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Overcoming Challenges When Communicating Information Security Risk to the Board of Directors

Overcoming Challenges When Communicating Information Security Risk to the Board of Directors

While the Chief Information Security Officer (CISO) and Chief Information Officer (CIO) at your company are primarily responsible for ensuring the organization’s systems and safeguards are designed to protect sensitive business, employee and customer data, that responsibility isn’t theirs alone. Attacks and breach attempts are on the rise. In order to fulfill their oversight responsibilities, your company’s senior leaders and its board of directors need to understand the information security risks the business faces.

Board members come from all walks of life. They may have a vague understanding of information security risks, or may have in-depth knowledge and experience in the area. Regardless of their background, though, it is important that the board and C-suite executives grasp the potential risks your company faces, and understand what will be necessary to address those risks and shore up potential vulnerabilities.

However, communicating technical information effectively to a non-technical audience poses challenges and potential obstacles for CISOs and CIOs. Understanding where board members are coming from can be helpful as you tailor your communications.

Resist Owning All of the Risk or Communicating that Security has Been Achieved

When talking to the board, it’s natural to want to position your company’s information security efforts positively. However, resist the urge to imply that the CIO or CISO owns all of the risk. In reality, the board and your company’s executives have ultimate responsibility for information security efforts. The CIO’s and CISO’s roles are to communicate that risk, ensuring risk decisions are owned at the executive level.

Information security is a continuous balance of financial investment and risk management. The appetite for risk, and the appetite to spend money to resolve that risk, are related. Never communicate “we’re secure.” Instead, communicate that “the risks we have chosen to address have been mitigated,” then report on them through regular assessment and testing.

Communicate Based on Business Outcomes

One of the biggest challenges CISOs face is trying to extrapolate, translate and condense data into actionable insights the board can evaluate and make informed decisions about.

Working with a technology services provider like Intrinium Information Technology Solutions can help you identify, quantify and prioritize risks identifying in financial terms how the organization could be impacted by a breach. You can then use this information to drive results-focused presentations and reports to the company’s board of directors, helping facilitate strategic business decisions.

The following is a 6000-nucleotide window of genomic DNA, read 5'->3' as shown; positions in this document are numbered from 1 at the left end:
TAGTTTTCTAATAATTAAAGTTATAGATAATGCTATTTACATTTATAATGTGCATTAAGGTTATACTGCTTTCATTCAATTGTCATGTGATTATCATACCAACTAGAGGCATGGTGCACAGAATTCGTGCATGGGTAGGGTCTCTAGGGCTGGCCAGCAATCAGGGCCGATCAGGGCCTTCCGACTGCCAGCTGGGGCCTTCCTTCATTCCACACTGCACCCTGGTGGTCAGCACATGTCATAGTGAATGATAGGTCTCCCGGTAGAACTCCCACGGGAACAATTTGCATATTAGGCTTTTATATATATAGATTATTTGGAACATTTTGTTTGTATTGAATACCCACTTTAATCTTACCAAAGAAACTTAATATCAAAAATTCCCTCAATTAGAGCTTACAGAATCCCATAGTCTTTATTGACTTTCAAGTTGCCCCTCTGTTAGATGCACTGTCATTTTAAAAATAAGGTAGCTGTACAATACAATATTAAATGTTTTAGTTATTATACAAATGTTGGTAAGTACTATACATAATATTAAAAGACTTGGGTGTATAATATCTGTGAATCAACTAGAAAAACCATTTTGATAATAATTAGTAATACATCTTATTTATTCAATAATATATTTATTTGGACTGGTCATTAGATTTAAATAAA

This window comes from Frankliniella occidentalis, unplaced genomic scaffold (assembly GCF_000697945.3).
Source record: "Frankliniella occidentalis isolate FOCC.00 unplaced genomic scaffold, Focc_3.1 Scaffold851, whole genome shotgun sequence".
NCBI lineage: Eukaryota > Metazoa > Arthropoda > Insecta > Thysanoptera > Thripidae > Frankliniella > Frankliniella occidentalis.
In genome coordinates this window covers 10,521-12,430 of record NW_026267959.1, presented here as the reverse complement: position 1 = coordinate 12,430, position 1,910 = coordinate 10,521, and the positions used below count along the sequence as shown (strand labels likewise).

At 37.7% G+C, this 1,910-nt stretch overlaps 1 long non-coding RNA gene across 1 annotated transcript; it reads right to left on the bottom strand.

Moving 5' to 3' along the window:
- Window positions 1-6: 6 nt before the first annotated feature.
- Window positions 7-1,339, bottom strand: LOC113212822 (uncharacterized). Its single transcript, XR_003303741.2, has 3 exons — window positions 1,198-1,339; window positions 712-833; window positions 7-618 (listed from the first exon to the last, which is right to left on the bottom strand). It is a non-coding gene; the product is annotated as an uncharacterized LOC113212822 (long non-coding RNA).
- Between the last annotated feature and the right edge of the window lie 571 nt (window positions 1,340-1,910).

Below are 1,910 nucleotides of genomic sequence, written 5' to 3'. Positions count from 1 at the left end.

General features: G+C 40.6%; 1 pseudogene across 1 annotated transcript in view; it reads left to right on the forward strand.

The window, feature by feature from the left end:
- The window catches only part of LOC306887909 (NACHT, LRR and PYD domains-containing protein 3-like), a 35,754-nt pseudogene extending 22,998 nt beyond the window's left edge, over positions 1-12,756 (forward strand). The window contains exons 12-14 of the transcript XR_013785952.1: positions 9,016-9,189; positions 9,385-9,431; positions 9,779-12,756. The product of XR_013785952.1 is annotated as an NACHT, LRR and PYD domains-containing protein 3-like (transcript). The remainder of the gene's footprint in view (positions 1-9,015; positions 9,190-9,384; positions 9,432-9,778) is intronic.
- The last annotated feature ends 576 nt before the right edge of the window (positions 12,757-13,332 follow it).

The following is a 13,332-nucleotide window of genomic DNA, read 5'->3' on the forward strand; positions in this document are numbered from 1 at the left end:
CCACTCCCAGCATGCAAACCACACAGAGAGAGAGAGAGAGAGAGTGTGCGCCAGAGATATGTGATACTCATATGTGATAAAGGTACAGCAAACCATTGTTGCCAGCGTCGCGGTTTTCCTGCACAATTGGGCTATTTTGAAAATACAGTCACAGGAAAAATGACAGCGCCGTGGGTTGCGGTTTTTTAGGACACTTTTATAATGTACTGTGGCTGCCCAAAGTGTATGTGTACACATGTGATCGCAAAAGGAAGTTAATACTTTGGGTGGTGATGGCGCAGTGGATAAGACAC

Understand that Board Members are Concerned about Regulatory and Financial Risk

Increasingly, board members of all types of companies are concerned about both potential regulatory fines and possible shareholder or customer lawsuits. Enterprise risk oversight has been added to most boards’ radar screens after statements by the Federal Trade Commission (FTC) and the Securities and Exchange Commission (SEC) making it clear that enforcement actions are a very real possibility for businesses that don’t take appropriate action to protect information.

Expect your board members to ask for scorecards and other measurements demonstrating how effective your information security policies and safeguards have been. Boards are becoming increasingly conscious of the fact that information security risk is real, and will want more than just pat quarterly updates about your company’s information security initiatives and incident reports. Be prepared to answer their questions.

Adopt a Risk-Based, Financially-Driven Approach to Communicating with the Board

Of course, you want the board of directors to approve funding requests or strategic recommendations designed to improve your organization’s information security program. However, approaching those types of matters by drawing on board members’ fear or uncertainty isn’t the best way to go.

When sharing reports with, or making presentations to, your board of directors, use non-technical jargon, and share results-oriented information that will ultimately help them make decisions.

At Intrinium Information Technology Solutions, we provide a wide range of IT services and support for businesses large and small, across several industries including financial services, health care, social services and retail.

For more best practices about communicating your information security initiatives and to learn more about how we can help your company, contact us online or call us at 866-461-5099 today.

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